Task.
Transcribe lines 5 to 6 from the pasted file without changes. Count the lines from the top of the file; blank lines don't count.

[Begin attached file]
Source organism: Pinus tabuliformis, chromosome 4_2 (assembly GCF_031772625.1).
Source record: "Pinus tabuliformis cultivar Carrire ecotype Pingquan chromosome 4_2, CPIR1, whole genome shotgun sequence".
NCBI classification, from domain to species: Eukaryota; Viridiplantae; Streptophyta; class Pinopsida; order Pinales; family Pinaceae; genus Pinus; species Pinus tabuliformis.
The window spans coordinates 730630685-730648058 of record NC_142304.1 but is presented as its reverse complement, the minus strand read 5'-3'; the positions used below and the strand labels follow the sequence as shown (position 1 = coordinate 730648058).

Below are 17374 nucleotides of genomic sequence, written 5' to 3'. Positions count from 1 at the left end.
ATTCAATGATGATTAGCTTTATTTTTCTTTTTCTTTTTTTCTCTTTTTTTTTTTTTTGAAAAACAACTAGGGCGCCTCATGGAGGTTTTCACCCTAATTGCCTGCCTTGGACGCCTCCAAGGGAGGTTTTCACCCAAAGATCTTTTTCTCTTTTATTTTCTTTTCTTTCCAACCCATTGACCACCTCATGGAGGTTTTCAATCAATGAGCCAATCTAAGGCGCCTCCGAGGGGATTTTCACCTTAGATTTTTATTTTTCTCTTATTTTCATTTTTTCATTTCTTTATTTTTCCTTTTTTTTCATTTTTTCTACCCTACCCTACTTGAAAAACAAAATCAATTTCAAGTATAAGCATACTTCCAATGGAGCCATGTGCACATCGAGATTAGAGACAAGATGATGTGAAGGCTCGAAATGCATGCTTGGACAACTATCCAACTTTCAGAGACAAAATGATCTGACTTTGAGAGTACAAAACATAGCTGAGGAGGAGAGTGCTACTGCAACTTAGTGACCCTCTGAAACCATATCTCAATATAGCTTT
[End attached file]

Below are 17374 nucleotides of genomic sequence, written 5' to 3'. Positions count from 1 at the left end.
ATTCAATGATGATTAGCTTTATTTTTCTTTTTCTTTTTTTCTCTTTTTTTTTTTTTTGAAAAACAACTAGGGCGCCTCATGGAGGTTTTCACCCTAATTGCCTGCCTTGGACGCCTCCAAGGGAGGTTTTCACCCAAAGATCTTTTTCTCTTTTATTTTCTTTTCTTTCCAACCCATTGACCACCTCATGGAGGTTTTCAATCAATGAGCCAATCTAAGGCGCCTCCGAGGGGATTTTCACCTTAGATTTTTATTTTTCTCTTATTTTCATTTTTTCATTTCTTTATTTTTCCTTTTTTTTCATTTTTTCTACCCTACCCTACTTGAAAAACAAAATCAATTTCAAGTATAAGCATACTTCCAATGGAGCCATGTGCACATCGAGATTAGAGACAAGATGATGTGAAGGCTCGAAATGCATGCTTGGACAACTATCCAACTTTCAGAGACAAAATGATCTGACTTTGAGAGTACAAAACATAGCTGAGGAGGAGAGTGCTACTGCAACTTAGTGACCCTCTGAAACCATATCTCAATATAGCTTT